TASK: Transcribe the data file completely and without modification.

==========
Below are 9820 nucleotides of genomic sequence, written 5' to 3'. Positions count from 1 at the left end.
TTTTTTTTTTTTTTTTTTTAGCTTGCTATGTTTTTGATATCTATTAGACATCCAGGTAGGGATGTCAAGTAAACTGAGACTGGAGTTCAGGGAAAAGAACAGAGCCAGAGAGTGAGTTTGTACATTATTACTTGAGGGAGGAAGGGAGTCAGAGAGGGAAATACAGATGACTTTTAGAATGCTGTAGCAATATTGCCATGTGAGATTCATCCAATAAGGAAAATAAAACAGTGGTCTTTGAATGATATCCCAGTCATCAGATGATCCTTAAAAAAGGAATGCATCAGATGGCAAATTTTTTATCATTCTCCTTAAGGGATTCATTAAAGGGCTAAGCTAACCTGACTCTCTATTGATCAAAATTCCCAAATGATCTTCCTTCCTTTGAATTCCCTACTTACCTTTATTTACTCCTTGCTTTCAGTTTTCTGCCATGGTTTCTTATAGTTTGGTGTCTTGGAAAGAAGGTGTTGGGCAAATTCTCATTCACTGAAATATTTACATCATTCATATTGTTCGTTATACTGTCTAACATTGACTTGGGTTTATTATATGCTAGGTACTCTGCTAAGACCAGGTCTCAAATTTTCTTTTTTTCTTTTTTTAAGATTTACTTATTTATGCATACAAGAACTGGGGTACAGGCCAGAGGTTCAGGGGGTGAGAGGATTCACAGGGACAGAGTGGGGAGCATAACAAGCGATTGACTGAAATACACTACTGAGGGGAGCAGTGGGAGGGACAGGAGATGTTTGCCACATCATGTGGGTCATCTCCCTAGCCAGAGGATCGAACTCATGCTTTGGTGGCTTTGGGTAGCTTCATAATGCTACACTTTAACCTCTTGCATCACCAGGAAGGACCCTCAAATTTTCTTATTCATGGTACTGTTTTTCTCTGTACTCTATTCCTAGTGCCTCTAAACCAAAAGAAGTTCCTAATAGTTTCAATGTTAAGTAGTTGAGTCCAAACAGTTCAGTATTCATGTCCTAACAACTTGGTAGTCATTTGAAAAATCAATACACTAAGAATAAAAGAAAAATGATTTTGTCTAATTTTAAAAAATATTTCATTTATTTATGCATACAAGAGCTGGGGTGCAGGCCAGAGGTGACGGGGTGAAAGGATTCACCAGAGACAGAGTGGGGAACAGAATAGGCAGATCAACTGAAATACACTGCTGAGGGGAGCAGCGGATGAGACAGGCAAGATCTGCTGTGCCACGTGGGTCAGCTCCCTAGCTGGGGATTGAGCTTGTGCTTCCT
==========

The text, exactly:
Below are 9820 nucleotides of genomic sequence, written 5' to 3'. Positions count from 1 at the left end.
TTTTTTTTTTTTTTTTTTTAGCTTGCTATGTTTTTGATATCTATTAGACATCCAGGTAGGGATGTCAAGTAAACTGAGACTGGAGTTCAGGGAAAAGAACAGAGCCAGAGAGTGAGTTTGTACATTATTACTTGAGGGAGGAAGGGAGTCAGAGAGGGAAATACAGATGACTTTTAGAATGCTGTAGCAATATTGCCATGTGAGATTCATCCAATAAGGAAAATAAAACAGTGGTCTTTGAATGATATCCCAGTCATCAGATGATCCTTAAAAAAGGAATGCATCAGATGGCAAATTTTTTATCATTCTCCTTAAGGGATTCATTAAAGGGCTAAGCTAACCTGACTCTCTATTGATCAAAATTCCCAAATGATCTTCCTTCCTTTGAATTCCCTACTTACCTTTATTTACTCCTTGCTTTCAGTTTTCTGCCATGGTTTCTTATAGTTTGGTGTCTTGGAAAGAAGGTGTTGGGCAAATTCTCATTCACTGAAATATTTACATCATTCATATTGTTCGTTATACTGTCTAACATTGACTTGGGTTTATTATATGCTAGGTACTCTGCTAAGACCAGGTCTCAAATTTTCTTTTTTTCTTTTTTTAAGATTTACTTATTTATGCATACAAGAACTGGGGTACAGGCCAGAGGTTCAGGGGGTGAGAGGATTCACAGGGACAGAGTGGGGAGCATAACAAGCGATTGACTGAAATACACTACTGAGGGGAGCAGTGGGAGGGACAGGAGATGTTTGCCACATCATGTGGGTCATCTCCCTAGCCAGAGGATCGAACTCATGCTTTGGTGGCTTTGGGTAGCTTCATAATGCTACACTTTAACCTCTTGCATCACCAGGAAGGACCCTCAAATTTTCTTATTCATGGTACTGTTTTTCTCTGTACTCTATTCCTAGTGCCTCTAAACCAAAAGAAGTTCCTAATAGTTTCAATGTTAAGTAGTTGAGTCCAAACAGTTCAGTATTCATGTCCTAACAACTTGGTAGTCATTTGAAAAATCAATACACTAAGAATAAAAGAAAAATGATTTTGTCTAATTTTAAAAAATATTTCATTTATTTATGCATACAAGAGCTGGGGTGCAGGCCAGAGGTGACGGGGTGAAAGGATTCACCAGAGACAGAGTGGGGAACAGAATAGGCAGATCAACTGAAATACACTGCTGAGGGGAGCAGCGGATGAGACAGGCAAGATCTGCTGTGCCACGTGGGTCAGCTCCCTAGCTGGGGATTGAGCTTGTGCTTCCT